Cablegate: Lagos Makes Strides in Property Registry
DE RUEHOS #0534/01 2081320
ZNR UUUUU ZZH
R 271320Z JUL 07
FM AMCONSUL LAGOS
TO RUEHC/SECSTATE WASHDC 9267
INFO RUEHUJA/AMEMBASSY ABUJA 9062
RUEHWR/AMEMBASSY WARSAW 0478
RUEHIT/AMCONSUL ISTANBUL 0456
RUEHCD/AMCONSUL CIUDAD JUAREZ 0457
UNCLAS SECTION 01 OF 02 LAGOS 000534
STATE PLEASE PASS TO DOT, EX-IM, OPIC, AND USTDA
E.O. 12958: N/A
TAGS: ECON EINV EFIN PREL NI
SUBJECT: LAGOS MAKES STRIDES IN PROPERTY REGISTRY
1. Summary: On June 19, Debra Erb, Overseas Private Investment
Corporation (OPIC), and housing sector stakeholders visited the
Lagos State Lands Bureau. The Bureau has implemented significant
improvements in registering property, including dramatically
lowering fees, automating registration, and streamlining Governor's
consent. The state government was also exploring options for
low-cost housing for civil servants. End summary.
2. A June 19 visit to the Lagos State Lands Bureau with Debra Erb,
Overseas Private Investment Corporation (OPIC); representatives of
First City Monument Bank (FCMB); Jim Brenner, Chief Executive
Officer (CEO), Broad Cove Partners, an emerging market private
equity manager; and Econoff revealed significant improvements in
registering property. Dayo Akintoye, Registrar of Titles, Onikepo
Animashaun, Chief Magistrate, and Muyiwa Gbadegesin, assistant to
Mrs. Akintoye, outlined this progress.
Reduced Fees, Automated Registration
3. The fees for Governor's consent and property registration had
been lowered significantly, from 50 percent to 15 percent. The lower
fees had already resulted in an increased volume of transactions,
yielding greater revenue for the state, said Akintoye.
4. Registration had been fully automated and existing documents
scanned into a digital database. A tour of the public computer room
confirmed a modern facility wherein property searches could be
completed in a matter of minutes. Governor's consent would be
streamlined with the implementation of "mortgage desks," which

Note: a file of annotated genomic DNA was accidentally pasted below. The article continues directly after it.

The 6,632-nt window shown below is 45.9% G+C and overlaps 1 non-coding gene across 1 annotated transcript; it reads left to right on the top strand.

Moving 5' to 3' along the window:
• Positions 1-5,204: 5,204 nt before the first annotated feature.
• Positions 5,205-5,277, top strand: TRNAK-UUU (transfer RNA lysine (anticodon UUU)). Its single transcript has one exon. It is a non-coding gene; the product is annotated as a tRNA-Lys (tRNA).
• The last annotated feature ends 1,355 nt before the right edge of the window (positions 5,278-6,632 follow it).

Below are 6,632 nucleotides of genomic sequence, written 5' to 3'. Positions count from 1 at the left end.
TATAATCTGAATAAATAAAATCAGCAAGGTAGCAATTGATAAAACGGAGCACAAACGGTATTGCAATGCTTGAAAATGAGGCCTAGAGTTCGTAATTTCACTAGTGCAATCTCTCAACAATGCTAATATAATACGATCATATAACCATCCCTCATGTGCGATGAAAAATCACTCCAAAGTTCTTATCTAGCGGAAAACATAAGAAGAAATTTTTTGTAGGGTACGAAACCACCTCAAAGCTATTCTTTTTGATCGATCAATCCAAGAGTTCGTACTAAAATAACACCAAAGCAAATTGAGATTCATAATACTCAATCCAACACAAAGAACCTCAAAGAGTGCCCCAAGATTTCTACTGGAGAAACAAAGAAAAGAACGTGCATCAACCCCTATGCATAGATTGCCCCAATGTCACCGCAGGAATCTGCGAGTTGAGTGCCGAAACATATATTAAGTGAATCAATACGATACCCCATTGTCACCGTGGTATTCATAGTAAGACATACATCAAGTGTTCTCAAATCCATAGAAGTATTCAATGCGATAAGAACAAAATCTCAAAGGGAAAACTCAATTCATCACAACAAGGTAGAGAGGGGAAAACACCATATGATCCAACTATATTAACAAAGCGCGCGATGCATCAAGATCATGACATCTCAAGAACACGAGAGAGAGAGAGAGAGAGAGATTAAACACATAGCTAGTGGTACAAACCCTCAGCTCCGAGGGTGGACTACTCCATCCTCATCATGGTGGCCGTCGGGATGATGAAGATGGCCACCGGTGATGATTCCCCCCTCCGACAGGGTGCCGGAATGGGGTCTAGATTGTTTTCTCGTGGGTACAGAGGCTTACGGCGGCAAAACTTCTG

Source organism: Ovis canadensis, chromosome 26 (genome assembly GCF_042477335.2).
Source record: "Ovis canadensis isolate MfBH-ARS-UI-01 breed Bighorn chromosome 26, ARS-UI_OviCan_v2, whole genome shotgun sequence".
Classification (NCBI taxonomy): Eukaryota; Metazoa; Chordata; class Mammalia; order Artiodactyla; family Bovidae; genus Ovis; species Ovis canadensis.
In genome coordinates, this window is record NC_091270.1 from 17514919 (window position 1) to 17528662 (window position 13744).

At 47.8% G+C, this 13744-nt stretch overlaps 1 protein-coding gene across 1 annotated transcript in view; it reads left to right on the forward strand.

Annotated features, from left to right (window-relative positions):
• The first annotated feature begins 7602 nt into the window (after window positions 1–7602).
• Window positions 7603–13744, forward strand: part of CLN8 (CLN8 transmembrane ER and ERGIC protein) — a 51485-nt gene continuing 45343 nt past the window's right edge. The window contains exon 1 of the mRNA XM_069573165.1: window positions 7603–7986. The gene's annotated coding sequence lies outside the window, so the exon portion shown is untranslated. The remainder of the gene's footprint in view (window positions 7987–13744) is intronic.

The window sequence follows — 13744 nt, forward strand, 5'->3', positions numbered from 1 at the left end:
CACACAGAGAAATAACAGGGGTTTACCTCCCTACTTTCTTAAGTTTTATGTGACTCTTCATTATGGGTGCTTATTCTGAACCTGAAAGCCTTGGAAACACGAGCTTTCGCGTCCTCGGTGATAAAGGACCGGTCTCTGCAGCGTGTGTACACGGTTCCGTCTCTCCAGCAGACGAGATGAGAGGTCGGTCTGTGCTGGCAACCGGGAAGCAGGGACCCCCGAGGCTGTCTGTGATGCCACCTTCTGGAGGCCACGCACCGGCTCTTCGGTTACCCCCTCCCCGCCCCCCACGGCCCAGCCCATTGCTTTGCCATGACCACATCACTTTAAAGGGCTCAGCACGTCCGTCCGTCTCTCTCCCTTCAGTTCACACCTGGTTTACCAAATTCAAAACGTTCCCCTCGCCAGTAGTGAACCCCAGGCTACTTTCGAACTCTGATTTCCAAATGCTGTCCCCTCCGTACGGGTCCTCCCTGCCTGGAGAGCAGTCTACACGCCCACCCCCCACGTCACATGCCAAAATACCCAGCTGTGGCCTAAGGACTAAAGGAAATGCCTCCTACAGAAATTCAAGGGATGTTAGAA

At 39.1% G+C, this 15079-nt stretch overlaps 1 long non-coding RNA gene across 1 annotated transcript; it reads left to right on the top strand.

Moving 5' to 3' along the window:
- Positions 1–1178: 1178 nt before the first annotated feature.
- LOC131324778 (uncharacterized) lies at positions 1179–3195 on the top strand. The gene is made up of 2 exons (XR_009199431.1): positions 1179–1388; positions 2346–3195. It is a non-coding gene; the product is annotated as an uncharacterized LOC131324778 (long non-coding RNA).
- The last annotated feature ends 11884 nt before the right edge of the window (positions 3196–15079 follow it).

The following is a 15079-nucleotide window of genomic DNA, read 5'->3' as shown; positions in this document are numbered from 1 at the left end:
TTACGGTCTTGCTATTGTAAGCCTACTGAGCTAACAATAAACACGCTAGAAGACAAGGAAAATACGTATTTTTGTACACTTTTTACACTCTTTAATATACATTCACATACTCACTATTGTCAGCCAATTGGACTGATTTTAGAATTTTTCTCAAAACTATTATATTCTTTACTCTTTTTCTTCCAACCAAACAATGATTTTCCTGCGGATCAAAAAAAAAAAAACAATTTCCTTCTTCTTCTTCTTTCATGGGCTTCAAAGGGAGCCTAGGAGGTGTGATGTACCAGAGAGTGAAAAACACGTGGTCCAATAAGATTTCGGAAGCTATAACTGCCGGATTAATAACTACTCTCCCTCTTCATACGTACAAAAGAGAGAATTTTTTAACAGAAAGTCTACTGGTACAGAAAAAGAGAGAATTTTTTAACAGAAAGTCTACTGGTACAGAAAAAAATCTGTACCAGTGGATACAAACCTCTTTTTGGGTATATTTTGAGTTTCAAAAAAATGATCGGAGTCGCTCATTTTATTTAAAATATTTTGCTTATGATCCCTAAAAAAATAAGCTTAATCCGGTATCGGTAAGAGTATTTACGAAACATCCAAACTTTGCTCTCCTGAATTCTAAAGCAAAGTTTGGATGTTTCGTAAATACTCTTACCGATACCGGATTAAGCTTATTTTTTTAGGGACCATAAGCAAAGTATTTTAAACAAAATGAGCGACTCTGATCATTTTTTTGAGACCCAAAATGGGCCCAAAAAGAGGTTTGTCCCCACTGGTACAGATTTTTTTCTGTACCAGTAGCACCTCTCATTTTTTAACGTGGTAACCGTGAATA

Akintoye said had already been put in place. This would be a
public-private partnership, in which a firm would be contracted to
process the transactions. Profitability would hinge on the number of
transactions. To facilitate resolution of property disputes,
newly-elected Lagos State Governor Babatunde Fashola had created
mortgage courts, which were expected to resolve cases within three
to six months.
5. These changes had been designed with significant input from the
private sector, said Akintoye. Oloyede Obatoyinbo, Vice President,
Head Home Loans, FCMB, concurred that FCMB had made suggestions for
reform. Obatoyinbo offered to share FCMB's data on the housing
sector with the Lands Bureau, and Brenner said he would assist FCMB
in compiling such data. Akintoye welcomed the offer, noting that
reliable information was difficult to come by.
Low-Cost Housing Is A Priority
6. Affordable housing was a priority for Governor Fashola, and he
hoped Lagos would serve as a model for other states. Akintoye noted
that a recent initiative by the UK-based Department for
International Development (DFID) and the Ministry of Housing had
employed Lagos as a model.
7. Lagos was currently identifying areas suitable for the
construction of low-cost housing. A priority was housing for civil
servants, which could also be used as a model for other housing
projects. Public low-cost housing projects have been limited, in
part, because of the high cost of construction materials. (Note: Jim
Brenner lamented that tax on construction materials was 40-45
percent. End note). Upon construction and payment of all applicable
fees, most civil servants were priced out of the market. One
solution, Akintoye suggested, would be to lease state-owned land to
developers and place a cap on prices.
8. Because of limited credit information on individuals, lenders
were approaching mortgages through corporate groups. Civil servants
were one such group, and they represented a relatively low-risk
population due to their long tenure of employment. Trade
associations also tended to have a well-developed credit system,
said Akintoye. Because of the decreased risk, association lending
allowed lower interest rates. Erb noted that the working class was
often a better credit risk than the wealthy, who were more prone to
face a sudden reversal of fortune.
9. Debra Erb, Jim Brenner, and the representatives of FCMB said they
were impressed with the scope of changes already implemented by the
Lagos State Government.
10. The changes outlined by the Lands Bureau officials have already
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resulted in increased property registration. Together with the
mortgage courts, this could facilitate consumer lending as banks
become more willing to use property as collateral. End comment.
11. Debra Erb cleared this cable.